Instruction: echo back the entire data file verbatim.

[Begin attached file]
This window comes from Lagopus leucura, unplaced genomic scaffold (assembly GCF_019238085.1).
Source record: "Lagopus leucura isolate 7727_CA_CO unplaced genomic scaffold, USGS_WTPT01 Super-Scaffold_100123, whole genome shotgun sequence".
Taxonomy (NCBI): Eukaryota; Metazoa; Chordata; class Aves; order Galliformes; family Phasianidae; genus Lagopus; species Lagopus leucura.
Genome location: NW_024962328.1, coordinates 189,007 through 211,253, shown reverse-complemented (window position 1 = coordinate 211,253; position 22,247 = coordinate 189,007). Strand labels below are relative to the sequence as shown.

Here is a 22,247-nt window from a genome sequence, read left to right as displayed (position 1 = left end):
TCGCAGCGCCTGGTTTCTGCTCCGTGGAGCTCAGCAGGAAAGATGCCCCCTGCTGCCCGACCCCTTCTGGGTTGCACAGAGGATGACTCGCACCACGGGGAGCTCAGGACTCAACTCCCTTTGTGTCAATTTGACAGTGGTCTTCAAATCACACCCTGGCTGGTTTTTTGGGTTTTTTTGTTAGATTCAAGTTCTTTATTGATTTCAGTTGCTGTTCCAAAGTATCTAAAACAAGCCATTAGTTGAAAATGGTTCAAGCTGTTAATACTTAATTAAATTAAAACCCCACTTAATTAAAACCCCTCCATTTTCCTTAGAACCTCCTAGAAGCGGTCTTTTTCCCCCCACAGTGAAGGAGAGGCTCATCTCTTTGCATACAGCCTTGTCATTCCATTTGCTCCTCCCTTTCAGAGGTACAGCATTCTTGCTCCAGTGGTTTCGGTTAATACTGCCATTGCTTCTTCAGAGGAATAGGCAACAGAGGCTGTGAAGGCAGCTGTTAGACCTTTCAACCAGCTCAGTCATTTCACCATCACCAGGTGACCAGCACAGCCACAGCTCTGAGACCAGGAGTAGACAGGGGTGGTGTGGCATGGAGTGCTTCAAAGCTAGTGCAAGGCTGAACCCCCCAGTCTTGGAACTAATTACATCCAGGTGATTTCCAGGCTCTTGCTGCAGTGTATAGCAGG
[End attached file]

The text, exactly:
This window comes from Lagopus leucura, unplaced genomic scaffold (assembly GCF_019238085.1).
Source record: "Lagopus leucura isolate 7727_CA_CO unplaced genomic scaffold, USGS_WTPT01 Super-Scaffold_100123, whole genome shotgun sequence".
Taxonomy (NCBI): Eukaryota; Metazoa; Chordata; class Aves; order Galliformes; family Phasianidae; genus Lagopus; species Lagopus leucura.
Genome location: NW_024962328.1, coordinates 189,007 through 211,253, shown reverse-complemented (window position 1 = coordinate 211,253; position 22,247 = coordinate 189,007). Strand labels below are relative to the sequence as shown.

Here is a 22,247-nt window from a genome sequence, read left to right as displayed (position 1 = left end):
TCGCAGCGCCTGGTTTCTGCTCCGTGGAGCTCAGCAGGAAAGATGCCCCCTGCTGCCCGACCCCTTCTGGGTTGCACAGAGGATGACTCGCACCACGGGGAGCTCAGGACTCAACTCCCTTTGTGTCAATTTGACAGTGGTCTTCAAATCACACCCTGGCTGGTTTTTTGGGTTTTTTTGTTAGATTCAAGTTCTTTATTGATTTCAGTTGCTGTTCCAAAGTATCTAAAACAAGCCATTAGTTGAAAATGGTTCAAGCTGTTAATACTTAATTAAATTAAAACCCCACTTAATTAAAACCCCTCCATTTTCCTTAGAACCTCCTAGAAGCGGTCTTTTTCCCCCCACAGTGAAGGAGAGGCTCATCTCTTTGCATACAGCCTTGTCATTCCATTTGCTCCTCCCTTTCAGAGGTACAGCATTCTTGCTCCAGTGGTTTCGGTTAATACTGCCATTGCTTCTTCAGAGGAATAGGCAACAGAGGCTGTGAAGGCAGCTGTTAGACCTTTCAACCAGCTCAGTCATTTCACCATCACCAGGTGACCAGCACAGCCACAGCTCTGAGACCAGGAGTAGACAGGGGTGGTGTGGCATGGAGTGCTTCAAAGCTAGTGCAAGGCTGAACCCCCCAGTCTTGGAACTAATTACATCCAGGTGATTTCCAGGCTCTTGCTGCAGTGTATAGCAGG